Trudeau has also stated that the death of protestors was a matter of “grave concern” for Washington. This holier-than-thou attitude is presumptuous, especially considering the months-long and increasing violence by USA’s militarized police forces targetting their own Afro-American populations across USA (“Black-Lives-Matter”), the increasing shootings in universities and schools by US citizens, etc. India should have immediately told Big Brother Uncle Sam that he should look at his own internal situation with graver concern than what is happening in Kashmir. Not, of course, that GoI can afford to treat lightly, gloss over or “write-off” (like NPAs in our public sector banks!) the death of protestors in Kashmir, because the Indian people are already taking GoI to task. But GoI’s silence to Big Brother’s unasked-for comments on the one hand and attempts to seal-off the Valley from the rest of India on the other, are worrying.
The subordinate even servile attitude to USA’s habitual arrogance was noticed in the diffident body language of then PM Dr.Manmohan Singh when he dealt with US presidents G.W.Bush as well as Obama [Vombatkere, S.G., “The Tales That Pictures Tell: Body Language in Strategy and Negotiations”; September 1, 2013; http://www.countercurrents.org/vombatkere010913.htm; Countercurrents.org]. [Two pictures of Singh with Bush and Singh with Obama are ATTACHED] But with PM Modi, the body langage is quite the opposite – he exudes self confidence. [Two pictures of Modi with Obama ATTACHED]. The tone, content and the manner of delivery of Modi’s speeches also indicates the confidence of an India which demands a seat at the UNSC high table. With all this, one would expect that Mr.Modi’s government would not remain silent at USA’s uncalled for remarks on the Kashmir violence and at least very politely, as diplomatic niceties demand, tell off Uncle Sam. But GoI’s silence leaves one wondering whether it indicates a certain fundamental weakness in India’s foreign policy with USA, and implicit acceptance of a subordinate position in the much-vaunted strategic relationship with USA.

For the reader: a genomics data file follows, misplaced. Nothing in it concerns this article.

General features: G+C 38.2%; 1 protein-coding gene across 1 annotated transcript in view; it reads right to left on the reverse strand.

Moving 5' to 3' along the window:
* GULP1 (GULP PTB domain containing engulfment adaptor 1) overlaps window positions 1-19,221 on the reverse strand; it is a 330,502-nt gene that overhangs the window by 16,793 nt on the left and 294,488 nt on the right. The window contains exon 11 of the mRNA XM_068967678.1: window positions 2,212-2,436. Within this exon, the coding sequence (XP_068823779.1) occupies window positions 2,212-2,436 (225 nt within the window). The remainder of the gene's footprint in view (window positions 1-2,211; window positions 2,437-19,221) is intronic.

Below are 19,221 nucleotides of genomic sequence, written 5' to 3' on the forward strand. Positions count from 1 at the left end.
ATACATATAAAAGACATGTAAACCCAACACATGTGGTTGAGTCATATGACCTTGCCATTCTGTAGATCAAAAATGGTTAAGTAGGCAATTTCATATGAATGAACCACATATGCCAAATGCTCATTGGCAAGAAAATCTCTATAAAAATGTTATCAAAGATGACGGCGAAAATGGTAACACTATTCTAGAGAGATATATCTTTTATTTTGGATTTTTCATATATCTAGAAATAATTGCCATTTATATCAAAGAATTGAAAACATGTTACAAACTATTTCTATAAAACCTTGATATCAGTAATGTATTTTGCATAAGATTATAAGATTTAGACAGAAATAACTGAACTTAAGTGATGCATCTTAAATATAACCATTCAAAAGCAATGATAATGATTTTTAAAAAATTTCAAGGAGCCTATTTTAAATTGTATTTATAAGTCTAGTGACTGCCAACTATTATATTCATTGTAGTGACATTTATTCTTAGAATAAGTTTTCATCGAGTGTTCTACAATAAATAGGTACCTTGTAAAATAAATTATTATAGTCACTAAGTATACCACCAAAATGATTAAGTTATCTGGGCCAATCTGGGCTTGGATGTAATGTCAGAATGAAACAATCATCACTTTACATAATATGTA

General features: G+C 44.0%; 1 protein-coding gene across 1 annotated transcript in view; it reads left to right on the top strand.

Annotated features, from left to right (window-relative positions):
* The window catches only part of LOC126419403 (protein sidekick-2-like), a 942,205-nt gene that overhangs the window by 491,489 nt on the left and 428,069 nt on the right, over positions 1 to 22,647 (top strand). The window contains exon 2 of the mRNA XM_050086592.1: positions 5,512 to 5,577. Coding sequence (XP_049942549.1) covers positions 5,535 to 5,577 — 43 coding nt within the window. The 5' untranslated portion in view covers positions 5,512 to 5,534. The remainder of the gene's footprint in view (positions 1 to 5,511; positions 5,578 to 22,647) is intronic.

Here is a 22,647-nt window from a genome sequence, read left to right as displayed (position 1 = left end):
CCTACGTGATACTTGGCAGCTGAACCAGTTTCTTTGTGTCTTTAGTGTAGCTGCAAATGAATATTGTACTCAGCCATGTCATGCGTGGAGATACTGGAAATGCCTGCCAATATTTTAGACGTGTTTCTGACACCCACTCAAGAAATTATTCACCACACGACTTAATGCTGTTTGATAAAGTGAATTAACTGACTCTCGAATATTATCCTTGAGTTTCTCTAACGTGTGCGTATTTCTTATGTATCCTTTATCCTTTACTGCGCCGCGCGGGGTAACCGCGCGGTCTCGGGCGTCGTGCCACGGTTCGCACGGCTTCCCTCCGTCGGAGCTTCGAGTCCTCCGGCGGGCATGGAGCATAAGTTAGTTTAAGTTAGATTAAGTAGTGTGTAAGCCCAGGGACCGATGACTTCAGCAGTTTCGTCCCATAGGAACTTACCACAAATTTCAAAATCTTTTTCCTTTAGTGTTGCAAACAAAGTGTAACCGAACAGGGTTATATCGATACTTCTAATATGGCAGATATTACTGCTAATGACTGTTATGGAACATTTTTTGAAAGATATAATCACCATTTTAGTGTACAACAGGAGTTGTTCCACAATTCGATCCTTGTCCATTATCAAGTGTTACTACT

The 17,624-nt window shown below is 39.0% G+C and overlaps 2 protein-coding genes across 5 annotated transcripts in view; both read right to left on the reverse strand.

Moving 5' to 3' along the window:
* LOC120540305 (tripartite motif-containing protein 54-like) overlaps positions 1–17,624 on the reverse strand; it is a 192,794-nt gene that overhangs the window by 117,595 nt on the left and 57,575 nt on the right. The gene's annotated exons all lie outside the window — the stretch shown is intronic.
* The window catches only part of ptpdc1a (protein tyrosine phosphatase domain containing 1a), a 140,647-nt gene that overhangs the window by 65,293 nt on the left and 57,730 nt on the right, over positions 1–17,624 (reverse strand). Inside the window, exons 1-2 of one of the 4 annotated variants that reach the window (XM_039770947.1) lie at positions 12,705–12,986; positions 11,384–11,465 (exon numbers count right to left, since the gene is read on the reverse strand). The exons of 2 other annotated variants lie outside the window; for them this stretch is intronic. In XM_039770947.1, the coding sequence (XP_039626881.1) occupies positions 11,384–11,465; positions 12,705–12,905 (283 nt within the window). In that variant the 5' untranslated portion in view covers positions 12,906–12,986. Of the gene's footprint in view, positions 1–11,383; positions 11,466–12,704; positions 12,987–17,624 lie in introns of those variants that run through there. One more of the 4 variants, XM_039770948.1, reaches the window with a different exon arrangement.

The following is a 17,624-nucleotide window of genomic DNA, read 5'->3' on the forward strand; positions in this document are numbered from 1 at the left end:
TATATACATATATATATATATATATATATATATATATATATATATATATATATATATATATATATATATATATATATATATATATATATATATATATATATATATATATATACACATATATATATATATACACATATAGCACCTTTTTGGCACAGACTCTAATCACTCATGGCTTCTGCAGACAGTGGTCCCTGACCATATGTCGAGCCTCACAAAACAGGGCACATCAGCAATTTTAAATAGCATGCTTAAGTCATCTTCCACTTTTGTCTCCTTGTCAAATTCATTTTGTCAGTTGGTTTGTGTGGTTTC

It is not outside the bounds of possibility that India’s silence may encourage Big Brother to “assess” that India is incapable of handling Kashmir, and offer to send US forces to “help” – an offer that would reinforce its superiority in the strategic relationship. With the Indian Armed Forces being actively demotivated by GoI’s decisions on OROP and Seventh Pay Commission, and interference with its chain of command and promotion boards, this would be the knockout blow to our Army’s confidence. In sum, GoI’s handling of the Kashmir situation is worrying enough, but its pitiful silence to Big Brother’s unasked-for comments, is deeply worrying.
By S G Vombatkere
(Major General S.G. Vombatkere, VSM, retired in 1996 as Additional DG Discipline & Vigilance in Army HQ AG’s Branch. He is a member of the National Alliance of People’s Movements (NAPM) and People’s Union for Civil Liberties (PUCL). With over 480 published papers in national and international journals and seminars, his current area of interest is strategic and development-related issues. E-mail: firstname.lastname@example.org)